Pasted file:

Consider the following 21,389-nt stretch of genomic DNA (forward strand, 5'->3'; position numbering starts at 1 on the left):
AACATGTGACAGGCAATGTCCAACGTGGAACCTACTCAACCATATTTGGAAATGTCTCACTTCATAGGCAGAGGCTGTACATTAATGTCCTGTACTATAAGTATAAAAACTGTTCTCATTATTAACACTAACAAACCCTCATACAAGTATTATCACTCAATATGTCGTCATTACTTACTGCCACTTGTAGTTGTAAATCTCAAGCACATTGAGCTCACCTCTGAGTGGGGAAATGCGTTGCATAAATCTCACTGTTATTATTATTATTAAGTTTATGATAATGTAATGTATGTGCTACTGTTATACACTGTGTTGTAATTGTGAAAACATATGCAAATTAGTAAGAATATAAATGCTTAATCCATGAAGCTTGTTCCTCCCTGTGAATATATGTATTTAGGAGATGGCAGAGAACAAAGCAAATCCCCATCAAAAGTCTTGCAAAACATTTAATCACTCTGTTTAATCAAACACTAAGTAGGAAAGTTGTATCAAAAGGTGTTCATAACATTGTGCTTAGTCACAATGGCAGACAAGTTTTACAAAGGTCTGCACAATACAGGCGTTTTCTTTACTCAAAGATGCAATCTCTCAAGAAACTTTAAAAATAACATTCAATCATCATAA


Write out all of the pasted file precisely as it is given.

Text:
Consider the following 21,389-nt stretch of genomic DNA (forward strand, 5'->3'; position numbering starts at 1 on the left):
AACATGTGACAGGCAATGTCCAACGTGGAACCTACTCAACCATATTTGGAAATGTCTCACTTCATAGGCAGAGGCTGTACATTAATGTCCTGTACTATAAGTATAAAAACTGTTCTCATTATTAACACTAACAAACCCTCATACAAGTATTATCACTCAATATGTCGTCATTACTTACTGCCACTTGTAGTTGTAAATCTCAAGCACATTGAGCTCACCTCTGAGTGGGGAAATGCGTTGCATAAATCTCACTGTTATTATTATTATTAAGTTTATGATAATGTAATGTATGTGCTACTGTTATACACTGTGTTGTAATTGTGAAAACATATGCAAATTAGTAAGAATATAAATGCTTAATCCATGAAGCTTGTTCCTCCCTGTGAATATATGTATTTAGGAGATGGCAGAGAACAAAGCAAATCCCCATCAAAAGTCTTGCAAAACATTTAATCACTCTGTTTAATCAAACACTAAGTAGGAAAGTTGTATCAAAAGGTGTTCATAACATTGTGCTTAGTCACAATGGCAGACAAGTTTTACAAAGGTCTGCACAATACAGGCGTTTTCTTTACTCAAAGATGCAATCTCTCAAGAAACTTTAAAAATAACATTCAATCATCATAA